Texas Motor Speedway. I'm still on my soapbox as I move to a new topic, because for the second year in a row, the PJ1 compound put into the corners to make the show better for NASCAR again affected the IndyCar race. I've heard lots of different takes on this, such as we should not go back to TMS or even that we should force a repave, but here's the deal: IndyCar is a guest there. NASCAR pays the bills and so the track will always be set up to their specifications. I think Eddie Gossage has been a partner with IndyCar, but what leverage does IndyCar have if they threaten to leave? I doubt IndyCar makes TMS a lot of money, so there is none. And as far as a repave (or change to the racing surface) goes, think of how grippy the cars would be, which means for the first couple of years there wouldn't be any passing anyway. One thing's for sure, if you want Texas to go back to being the way it was back in the day, you're living in the past. Those days are not coming back. But we also can't afford to keep racing like this at TMS, so someone has got to come up with a solution.

So here we go, kids, it's May! Four weeks from right now someone's life will have changed forever. Who's it going to be? It's going to be fun finding out.

Photo credit: Joe Skibinski/IndyCar Media

Saturday, May 1, 2021

Three Things: Saturday at Texas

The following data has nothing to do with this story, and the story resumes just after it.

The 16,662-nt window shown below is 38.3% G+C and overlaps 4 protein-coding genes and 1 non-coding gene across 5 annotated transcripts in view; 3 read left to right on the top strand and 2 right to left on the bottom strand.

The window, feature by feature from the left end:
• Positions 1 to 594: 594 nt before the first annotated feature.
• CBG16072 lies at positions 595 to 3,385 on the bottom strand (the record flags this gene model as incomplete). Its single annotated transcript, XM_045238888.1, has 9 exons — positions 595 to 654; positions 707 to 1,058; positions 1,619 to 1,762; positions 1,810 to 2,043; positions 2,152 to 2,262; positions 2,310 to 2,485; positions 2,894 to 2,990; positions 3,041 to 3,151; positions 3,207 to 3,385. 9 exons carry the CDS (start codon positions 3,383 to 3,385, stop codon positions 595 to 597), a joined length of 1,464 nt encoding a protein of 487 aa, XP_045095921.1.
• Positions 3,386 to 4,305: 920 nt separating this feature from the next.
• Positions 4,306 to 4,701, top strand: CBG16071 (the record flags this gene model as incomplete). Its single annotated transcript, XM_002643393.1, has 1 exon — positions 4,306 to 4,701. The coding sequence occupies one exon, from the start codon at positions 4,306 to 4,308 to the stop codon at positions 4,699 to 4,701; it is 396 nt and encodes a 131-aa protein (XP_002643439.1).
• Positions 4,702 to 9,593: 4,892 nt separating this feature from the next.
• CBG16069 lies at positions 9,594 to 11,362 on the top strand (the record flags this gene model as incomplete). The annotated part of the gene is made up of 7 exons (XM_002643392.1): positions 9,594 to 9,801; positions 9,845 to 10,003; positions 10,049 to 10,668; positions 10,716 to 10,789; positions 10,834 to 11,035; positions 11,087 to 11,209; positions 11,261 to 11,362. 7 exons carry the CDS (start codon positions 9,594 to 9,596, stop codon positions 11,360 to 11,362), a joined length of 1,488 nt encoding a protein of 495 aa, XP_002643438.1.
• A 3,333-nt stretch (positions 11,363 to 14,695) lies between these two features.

Just under three hours to go until the NTT IndyCar Series gets it on under the lights at Texas Motor Speedway. Here are three things I'm thinking about between now and then.

The Weather. It looks to be a pretty dreary day in the Metroplex, and rain has already affected the day's activities as qualifying was cancelled and the field set by owner points. That will lead to an interesting field heading to the green flag (more on that in a sec), and people who know what they are talking about when it comes to the weather are taking a cautious approach to whether or not we can get a full race in tonight. Will that change some strategies? Whatever happens, I think they are going to try and get the race in tonight because with the Month of May on the horizon, teams will want to be on their way home tomorrow night rather than stick around until Monday. And, those of us who remember the Iowa race in 2019 (and those like me who were there), the precedent has been set to run the race as late as possible.

Setting the Field. Thanks to Nathan Brown from the Indy Star for this list, but here's how they will be lining up tonight, and I think tomorrow as well.

1. Palou 2. Power 3. Dixon 4. Herta 5. Simon 6. Harvey 7. Bourdais 8. Veekay 9. Marcus 10. Josef 11. O'Ward 12. Sato 13. Rahal 14. Fittipaldi 15. McLaughlin 16. Rossi 17. Carpenter 18. Rosenqvist 19. Jones 20. Hinchcliffe 21. Hunter-Reay 22. Kellett 23. Kanaan 24. Daly

There is a lot of aggressive drivers in the middle to the back of the field, so that's where a lot of the action will be early. Kanaan led the way in practice, with Sato and O'Ward second and third, so keep an eye out for them. Daly always runs well at Texas, and Carlin has been giving him fast cars the last two years, so I expect a Top 10 from him tonight.

(Edit: Another wrinkle is that tomorrow's race will be set by entrant points after tonight's race. So a good finish tonight leads to a better start Sunday.)

Predictions. Between the weather and the starting field, tonight's race could be a crapshoot. But I'm going to pick Simon Pagenaud for the win. He has five Top 5 finishes at TMS and finished second here a year ago. I'm going with Dixon as the runner-up, because that's pretty much all he does, with O'Ward battling his way to the last step on the podium.

Have a great race!

Photo credit: Joe Skibinski/IndyCar Media